By: Mike Williams, Rice University
Rice University researchers have modeled a nanoscale sandwich, the first in what they hope will become a molecular deli for materials scientists.
Their recipe puts two slices of atom-thick graphene around nanoclusters of magnesium oxide that give the super-strong, conductive material expanded optoelectronic properties.
Rice materials scientist Rouzbeh Shahsavari and his colleagues built computer simulations of the compound and found it would offer features suitable for sensitive molecular sensing, catalysis and bio-imaging. Their work could help researchers design a range of customizable hybrids of two- and three-dimensional structures with encapsulated molecules, Shahsavari said.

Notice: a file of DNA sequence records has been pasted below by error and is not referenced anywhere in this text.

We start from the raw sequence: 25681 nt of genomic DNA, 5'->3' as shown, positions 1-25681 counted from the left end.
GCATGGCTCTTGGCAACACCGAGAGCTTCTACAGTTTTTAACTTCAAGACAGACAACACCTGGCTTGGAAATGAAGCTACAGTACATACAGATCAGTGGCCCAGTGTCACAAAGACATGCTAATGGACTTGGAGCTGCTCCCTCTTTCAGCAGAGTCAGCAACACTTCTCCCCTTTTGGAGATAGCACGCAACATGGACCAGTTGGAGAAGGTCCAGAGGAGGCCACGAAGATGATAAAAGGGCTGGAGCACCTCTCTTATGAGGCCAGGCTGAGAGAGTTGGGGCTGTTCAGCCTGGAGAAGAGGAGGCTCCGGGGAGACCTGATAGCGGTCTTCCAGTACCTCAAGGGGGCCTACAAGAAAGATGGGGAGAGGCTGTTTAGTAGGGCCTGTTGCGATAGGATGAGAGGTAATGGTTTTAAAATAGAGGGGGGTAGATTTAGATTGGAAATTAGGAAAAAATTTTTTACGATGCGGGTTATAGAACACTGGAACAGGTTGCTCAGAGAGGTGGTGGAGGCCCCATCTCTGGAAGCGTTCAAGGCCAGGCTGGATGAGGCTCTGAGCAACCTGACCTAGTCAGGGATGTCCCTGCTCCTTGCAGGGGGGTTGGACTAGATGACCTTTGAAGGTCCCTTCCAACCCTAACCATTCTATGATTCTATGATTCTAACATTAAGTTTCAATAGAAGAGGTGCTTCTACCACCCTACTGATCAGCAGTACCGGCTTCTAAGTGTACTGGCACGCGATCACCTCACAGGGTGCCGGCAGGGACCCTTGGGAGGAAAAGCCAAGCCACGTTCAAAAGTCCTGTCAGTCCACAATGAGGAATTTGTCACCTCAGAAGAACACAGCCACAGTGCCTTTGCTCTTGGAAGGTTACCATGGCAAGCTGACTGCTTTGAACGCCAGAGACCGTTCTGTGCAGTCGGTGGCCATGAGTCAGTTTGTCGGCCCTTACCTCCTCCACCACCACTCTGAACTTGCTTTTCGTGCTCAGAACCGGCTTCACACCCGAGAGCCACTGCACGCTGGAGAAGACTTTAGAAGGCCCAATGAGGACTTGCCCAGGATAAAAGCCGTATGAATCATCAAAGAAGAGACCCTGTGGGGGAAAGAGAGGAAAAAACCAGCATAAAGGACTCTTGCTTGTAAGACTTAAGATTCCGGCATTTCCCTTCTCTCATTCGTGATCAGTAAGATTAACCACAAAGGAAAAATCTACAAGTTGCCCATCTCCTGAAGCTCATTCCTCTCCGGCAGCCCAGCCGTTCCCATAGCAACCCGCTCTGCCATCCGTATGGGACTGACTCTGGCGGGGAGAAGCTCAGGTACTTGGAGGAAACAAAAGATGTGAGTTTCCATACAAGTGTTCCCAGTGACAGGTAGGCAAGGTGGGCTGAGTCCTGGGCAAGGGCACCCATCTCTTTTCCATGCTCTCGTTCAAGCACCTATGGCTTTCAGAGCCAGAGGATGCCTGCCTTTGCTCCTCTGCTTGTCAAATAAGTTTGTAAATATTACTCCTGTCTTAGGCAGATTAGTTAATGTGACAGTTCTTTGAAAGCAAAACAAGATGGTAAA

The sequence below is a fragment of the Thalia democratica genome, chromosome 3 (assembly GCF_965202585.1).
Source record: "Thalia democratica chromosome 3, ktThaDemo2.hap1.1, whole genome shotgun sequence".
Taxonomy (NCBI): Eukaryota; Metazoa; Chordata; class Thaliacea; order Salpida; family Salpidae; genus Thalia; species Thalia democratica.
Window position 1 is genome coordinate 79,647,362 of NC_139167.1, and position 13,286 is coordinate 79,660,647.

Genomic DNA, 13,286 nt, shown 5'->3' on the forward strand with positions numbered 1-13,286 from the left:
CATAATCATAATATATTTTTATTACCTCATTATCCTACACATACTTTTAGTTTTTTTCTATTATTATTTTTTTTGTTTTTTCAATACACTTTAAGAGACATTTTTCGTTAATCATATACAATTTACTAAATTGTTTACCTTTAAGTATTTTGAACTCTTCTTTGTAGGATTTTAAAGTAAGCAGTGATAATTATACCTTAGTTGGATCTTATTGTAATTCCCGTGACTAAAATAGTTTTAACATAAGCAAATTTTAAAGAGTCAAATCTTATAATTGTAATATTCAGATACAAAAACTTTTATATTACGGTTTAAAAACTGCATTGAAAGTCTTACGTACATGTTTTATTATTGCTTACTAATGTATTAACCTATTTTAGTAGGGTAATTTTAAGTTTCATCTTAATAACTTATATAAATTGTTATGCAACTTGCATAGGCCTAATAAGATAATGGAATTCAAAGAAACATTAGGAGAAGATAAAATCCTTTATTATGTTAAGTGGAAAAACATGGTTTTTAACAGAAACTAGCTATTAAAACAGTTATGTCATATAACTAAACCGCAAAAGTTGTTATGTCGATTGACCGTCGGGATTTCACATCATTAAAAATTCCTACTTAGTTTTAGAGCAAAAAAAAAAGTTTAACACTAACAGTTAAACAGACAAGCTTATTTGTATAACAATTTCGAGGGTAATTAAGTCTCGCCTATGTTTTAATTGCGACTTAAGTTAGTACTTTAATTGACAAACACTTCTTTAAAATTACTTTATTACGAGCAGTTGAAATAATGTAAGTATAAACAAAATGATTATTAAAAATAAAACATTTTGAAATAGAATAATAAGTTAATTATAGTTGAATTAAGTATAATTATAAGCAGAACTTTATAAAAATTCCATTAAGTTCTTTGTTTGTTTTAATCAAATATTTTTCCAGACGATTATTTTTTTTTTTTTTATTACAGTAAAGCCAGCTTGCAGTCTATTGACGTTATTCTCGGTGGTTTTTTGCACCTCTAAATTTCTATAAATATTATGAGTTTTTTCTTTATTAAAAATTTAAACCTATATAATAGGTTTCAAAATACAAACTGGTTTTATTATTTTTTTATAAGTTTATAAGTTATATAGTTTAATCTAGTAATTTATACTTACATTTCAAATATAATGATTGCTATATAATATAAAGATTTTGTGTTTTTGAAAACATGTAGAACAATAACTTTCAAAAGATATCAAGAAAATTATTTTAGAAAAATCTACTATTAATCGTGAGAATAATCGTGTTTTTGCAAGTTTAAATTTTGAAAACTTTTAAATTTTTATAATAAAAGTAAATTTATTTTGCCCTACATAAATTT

The research appears this month in the Royal Society of Chemistry journal Nanoscale.
The scientists were inspired by experiments elsewhere in which various molecules were encapsulated using van der Waals forces to draw components together. The Rice-led study was the first to take a theoretical approach to defining the electronic and optical properties of one of those “made” samples, two-dimensional magnesium oxide in bilayer graphene, Shahsavari said.
“We knew if there was an experiment already performed, we would have a great reference point that would make it easier to verify our computations, thus allowing more reliable expansion of our computational results to identify performance trends beyond the reach of experiments,” Shahsavari said.